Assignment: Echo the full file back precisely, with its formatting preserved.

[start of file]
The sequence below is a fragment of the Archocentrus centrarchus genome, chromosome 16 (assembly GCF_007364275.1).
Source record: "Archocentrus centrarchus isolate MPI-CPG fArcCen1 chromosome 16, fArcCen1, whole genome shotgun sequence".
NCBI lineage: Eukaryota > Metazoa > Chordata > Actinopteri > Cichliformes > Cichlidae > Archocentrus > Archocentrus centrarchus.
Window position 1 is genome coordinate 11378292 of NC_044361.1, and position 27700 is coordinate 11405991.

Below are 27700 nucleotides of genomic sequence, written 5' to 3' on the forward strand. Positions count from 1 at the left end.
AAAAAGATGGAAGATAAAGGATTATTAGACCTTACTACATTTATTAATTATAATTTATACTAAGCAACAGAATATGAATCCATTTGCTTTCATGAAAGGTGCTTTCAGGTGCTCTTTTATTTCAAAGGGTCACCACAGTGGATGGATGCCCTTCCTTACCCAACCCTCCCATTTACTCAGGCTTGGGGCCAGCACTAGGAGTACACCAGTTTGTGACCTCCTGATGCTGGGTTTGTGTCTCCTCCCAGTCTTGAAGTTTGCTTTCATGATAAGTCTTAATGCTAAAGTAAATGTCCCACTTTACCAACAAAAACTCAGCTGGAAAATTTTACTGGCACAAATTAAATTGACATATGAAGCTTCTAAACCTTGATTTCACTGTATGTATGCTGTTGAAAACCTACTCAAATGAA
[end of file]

The sequence below is a fragment of the Archocentrus centrarchus genome, chromosome 16 (assembly GCF_007364275.1).
Source record: "Archocentrus centrarchus isolate MPI-CPG fArcCen1 chromosome 16, fArcCen1, whole genome shotgun sequence".
NCBI lineage: Eukaryota > Metazoa > Chordata > Actinopteri > Cichliformes > Cichlidae > Archocentrus > Archocentrus centrarchus.
Window position 1 is genome coordinate 11378292 of NC_044361.1, and position 27700 is coordinate 11405991.

Below are 27700 nucleotides of genomic sequence, written 5' to 3' on the forward strand. Positions count from 1 at the left end.
AAAAAGATGGAAGATAAAGGATTATTAGACCTTACTACATTTATTAATTATAATTTATACTAAGCAACAGAATATGAATCCATTTGCTTTCATGAAAGGTGCTTTCAGGTGCTCTTTTATTTCAAAGGGTCACCACAGTGGATGGATGCCCTTCCTTACCCAACCCTCCCATTTACTCAGGCTTGGGGCCAGCACTAGGAGTACACCAGTTTGTGACCTCCTGATGCTGGGTTTGTGTCTCCTCCCAGTCTTGAAGTTTGCTTTCATGATAAGTCTTAATGCTAAAGTAAATGTCCCACTTTACCAACAAAAACTCAGCTGGAAAATTTTACTGGCACAAATTAAATTGACATATGAAGCTTCTAAACCTTGATTTCACTGTATGTATGCTGTTGAAAACCTACTCAAATGAA